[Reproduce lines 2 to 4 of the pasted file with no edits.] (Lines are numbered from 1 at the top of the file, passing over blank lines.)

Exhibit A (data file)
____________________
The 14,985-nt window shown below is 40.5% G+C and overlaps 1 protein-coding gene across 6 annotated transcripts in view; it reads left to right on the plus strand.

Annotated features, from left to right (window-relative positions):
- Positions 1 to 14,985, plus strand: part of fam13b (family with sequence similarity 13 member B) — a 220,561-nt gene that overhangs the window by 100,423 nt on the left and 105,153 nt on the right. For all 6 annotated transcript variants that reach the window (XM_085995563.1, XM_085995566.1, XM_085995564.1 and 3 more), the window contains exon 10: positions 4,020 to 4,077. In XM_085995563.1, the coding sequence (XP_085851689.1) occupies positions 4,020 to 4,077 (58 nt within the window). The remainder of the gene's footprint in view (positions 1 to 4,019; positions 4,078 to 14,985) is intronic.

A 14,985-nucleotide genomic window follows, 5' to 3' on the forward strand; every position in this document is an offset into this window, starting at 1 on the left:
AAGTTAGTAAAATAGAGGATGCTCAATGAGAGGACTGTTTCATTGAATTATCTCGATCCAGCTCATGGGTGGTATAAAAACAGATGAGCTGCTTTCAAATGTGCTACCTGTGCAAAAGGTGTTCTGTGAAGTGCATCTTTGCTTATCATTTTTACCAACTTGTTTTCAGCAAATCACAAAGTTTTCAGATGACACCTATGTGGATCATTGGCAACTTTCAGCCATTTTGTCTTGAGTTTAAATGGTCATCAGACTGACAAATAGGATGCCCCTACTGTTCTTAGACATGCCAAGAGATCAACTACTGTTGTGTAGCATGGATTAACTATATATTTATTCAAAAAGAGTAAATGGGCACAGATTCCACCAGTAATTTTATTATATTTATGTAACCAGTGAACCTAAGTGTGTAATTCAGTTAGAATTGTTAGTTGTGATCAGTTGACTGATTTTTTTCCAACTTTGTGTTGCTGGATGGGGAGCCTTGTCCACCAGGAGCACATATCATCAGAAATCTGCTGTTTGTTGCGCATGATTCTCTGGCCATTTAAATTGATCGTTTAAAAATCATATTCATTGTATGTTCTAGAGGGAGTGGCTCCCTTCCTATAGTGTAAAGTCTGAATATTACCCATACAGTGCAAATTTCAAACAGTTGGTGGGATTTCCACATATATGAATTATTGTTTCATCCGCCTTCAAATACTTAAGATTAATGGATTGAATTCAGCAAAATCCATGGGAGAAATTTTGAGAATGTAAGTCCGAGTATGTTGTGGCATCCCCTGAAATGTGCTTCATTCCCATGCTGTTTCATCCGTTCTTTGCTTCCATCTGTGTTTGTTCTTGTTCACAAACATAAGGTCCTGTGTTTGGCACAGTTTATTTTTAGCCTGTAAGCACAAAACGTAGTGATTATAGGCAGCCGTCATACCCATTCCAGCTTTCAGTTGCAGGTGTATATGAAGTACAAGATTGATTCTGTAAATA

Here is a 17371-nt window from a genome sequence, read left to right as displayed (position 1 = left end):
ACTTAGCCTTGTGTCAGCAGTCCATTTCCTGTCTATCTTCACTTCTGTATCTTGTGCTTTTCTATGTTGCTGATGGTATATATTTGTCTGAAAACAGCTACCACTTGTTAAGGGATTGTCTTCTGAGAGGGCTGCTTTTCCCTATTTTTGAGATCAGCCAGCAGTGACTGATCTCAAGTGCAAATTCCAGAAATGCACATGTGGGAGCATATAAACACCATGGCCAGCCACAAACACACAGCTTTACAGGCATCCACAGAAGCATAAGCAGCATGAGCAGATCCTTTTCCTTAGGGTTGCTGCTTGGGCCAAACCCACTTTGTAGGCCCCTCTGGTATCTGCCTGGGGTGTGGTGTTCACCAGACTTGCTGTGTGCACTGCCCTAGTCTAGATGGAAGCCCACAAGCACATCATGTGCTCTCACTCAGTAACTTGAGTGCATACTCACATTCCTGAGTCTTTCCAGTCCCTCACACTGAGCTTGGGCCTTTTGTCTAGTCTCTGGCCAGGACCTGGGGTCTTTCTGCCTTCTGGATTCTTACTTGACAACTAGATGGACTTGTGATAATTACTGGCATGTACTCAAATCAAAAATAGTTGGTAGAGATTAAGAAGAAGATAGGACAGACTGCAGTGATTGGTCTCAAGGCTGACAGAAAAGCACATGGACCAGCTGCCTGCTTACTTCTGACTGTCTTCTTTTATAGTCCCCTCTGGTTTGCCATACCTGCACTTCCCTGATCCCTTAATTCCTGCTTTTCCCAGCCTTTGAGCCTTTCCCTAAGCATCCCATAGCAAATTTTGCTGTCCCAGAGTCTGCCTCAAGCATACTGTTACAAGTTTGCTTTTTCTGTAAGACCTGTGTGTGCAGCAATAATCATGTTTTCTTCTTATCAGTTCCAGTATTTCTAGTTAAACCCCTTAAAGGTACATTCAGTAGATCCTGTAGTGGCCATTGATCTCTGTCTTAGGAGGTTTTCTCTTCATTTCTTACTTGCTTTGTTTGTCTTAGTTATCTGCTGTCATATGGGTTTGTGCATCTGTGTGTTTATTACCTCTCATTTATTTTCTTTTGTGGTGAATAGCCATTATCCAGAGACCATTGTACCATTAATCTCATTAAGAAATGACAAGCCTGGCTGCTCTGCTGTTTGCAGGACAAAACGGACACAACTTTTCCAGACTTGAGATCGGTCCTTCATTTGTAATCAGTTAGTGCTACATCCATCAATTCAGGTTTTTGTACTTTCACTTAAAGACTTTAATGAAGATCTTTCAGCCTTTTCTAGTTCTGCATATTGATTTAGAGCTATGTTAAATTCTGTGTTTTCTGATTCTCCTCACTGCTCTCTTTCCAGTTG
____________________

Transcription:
Annotated features, from left to right (window-relative positions):
- Positions 1 to 14,985, plus strand: part of fam13b (family with sequence similarity 13 member B) — a 220,561-nt gene that overhangs the window by 100,423 nt on the left and 105,153 nt on the right. For all 6 annotated transcript variants that reach the window (XM_085995563.1, XM_085995566.1, XM_085995564.1 and 3 more), the window contains exon 10: positions 4,020 to 4,077. In XM_085995563.1, the coding sequence (XP_085851689.1) occupies positions 4,020 to 4,077 (58 nt within the window). The remainder of the gene's footprint in view (positions 1 to 4,019; positions 4,078 to 14,985) is intronic.

A 14,985-nucleotide genomic window follows, 5' to 3' on the forward strand; every position in this document is an offset into this window, starting at 1 on the left: